Though both Crosby and Presley were beloved as vocalists, their outsized successes cannot be explained primarily in terms of purely “musical” virtues. Both figures also created distinct public identities corresponding to their musical styles that allowed fans to project onto them values and ideals, which in turn became inseparable from reactions to the music itself. Moreover, both figures exploited media constructed images of themselves: uniquely American manifestations of detached, unshakable charisma.
In his early years with the Rhythm Boys, Bing’s debt to African American style helped create a sense of him as hip or cool. Artie Shaw alludes to this in a quote that appears on the back cover of Giddins’s A Pocketful of Dreams: “The first thing you have to understand about Bing Crosby is that he was the first hip white person born in the United States.” When Crosby expanded his media presence to radio and movies, he honed the genial charm and mildly self-effacing manner that perfectly complemented the smooth tones and effortless swing of his vocal performances.
Crosby’s movie roles played a particularly significant role in solidifying his image. In “Bing on a Binge: Casting-Against-Type in The Country Girl,” Linda A. Robinson writes:
“Significantly, most of Crosby’s screen roles were all the same role: in the 1930s, he was the easy-going crooner, never taking life too serious, and with Going My Way, this on-screen character was enriched with a warm tolerance that enhanced his insouciant attitude toward formalities and unflappable calm in the face of life’s difficulties… Crosby was also perceived to be the character he played or, putting it the other way, his film characters were perceived to be ‘Bing Crosby’, the individual. Indeed, few stars made as great an effort to collapse his film ‘image’ into the public perception of the man himself.”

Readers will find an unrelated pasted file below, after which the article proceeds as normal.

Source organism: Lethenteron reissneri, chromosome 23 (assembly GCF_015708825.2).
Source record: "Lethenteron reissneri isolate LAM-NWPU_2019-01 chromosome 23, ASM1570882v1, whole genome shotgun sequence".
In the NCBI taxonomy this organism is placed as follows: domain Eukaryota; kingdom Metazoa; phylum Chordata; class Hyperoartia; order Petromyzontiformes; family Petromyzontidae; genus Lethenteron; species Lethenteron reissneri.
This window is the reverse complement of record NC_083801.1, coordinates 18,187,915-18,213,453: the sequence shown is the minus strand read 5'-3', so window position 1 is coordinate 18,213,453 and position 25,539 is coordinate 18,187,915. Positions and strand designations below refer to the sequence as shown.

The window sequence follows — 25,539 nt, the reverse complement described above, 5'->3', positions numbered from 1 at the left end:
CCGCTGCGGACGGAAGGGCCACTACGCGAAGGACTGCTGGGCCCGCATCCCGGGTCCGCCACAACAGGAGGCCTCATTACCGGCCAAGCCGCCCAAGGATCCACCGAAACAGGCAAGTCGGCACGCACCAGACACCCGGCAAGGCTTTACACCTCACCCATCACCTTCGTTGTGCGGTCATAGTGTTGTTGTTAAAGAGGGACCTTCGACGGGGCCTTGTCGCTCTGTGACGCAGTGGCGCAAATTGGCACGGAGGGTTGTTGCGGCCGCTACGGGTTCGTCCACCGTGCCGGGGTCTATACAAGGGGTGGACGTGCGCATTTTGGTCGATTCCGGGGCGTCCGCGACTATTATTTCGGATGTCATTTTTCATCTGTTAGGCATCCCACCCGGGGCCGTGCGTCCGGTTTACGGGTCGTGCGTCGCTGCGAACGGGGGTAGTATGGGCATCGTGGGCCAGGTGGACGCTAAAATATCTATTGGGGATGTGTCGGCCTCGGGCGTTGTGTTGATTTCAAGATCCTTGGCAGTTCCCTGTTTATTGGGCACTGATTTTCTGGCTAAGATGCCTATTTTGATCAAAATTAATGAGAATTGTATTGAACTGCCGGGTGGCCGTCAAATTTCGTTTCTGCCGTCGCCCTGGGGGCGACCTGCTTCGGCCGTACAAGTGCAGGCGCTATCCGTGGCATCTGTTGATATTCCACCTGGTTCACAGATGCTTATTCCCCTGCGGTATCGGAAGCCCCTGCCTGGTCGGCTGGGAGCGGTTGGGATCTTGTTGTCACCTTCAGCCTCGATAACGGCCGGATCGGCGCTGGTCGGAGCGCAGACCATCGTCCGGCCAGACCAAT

In a new introduction to the 2001 edition of Call Me Lucky, Bing’s “as told to” memoir, Giddins adds: “Beyond his mastery of the vocal art and of light comedy, Crosby personified something profoundly and unalterably American. Through fifteen years of Depression and war, he became our voice, manner, and disposition.” Adult-themed, implicitly patriotic songs such as the Depression era lament “Brother Can You Spare a Dime?” enhanced listener identification, as did Crosby’s many V-Discs and performances for servicemen in World War II.
From the start, Elvis was “hip” incarnate and the force of his personality matched the rough, instinctual musical aesthetic he molded from the raw materials of black blues. Elvis’s unbridled energy, rhythmic swagger and boyish good looks embodied youth just as teenagers were emerging as a newly liberated, soon-to-be-dominant consumer group. (An adult personality, Bing starred in his Academy Award winning blockbuster Going My Way not long before he turned 42—the age at which Elvis, whose youth eventually seemed to fade all the more quickly for its prolonged vitality, died.) The nearly universal appeal that Elvis eventually engendered, however, arose from a perception of him not just as a rebel but also as an all-American boy—one who served in the Army in the late ‘50s and sang a string of Crosby-esque ballads in the early ‘60s. As with Crosby, insouciance always remained a key aspect of Elvis’s personality. As Marcus writes in Mystery Train: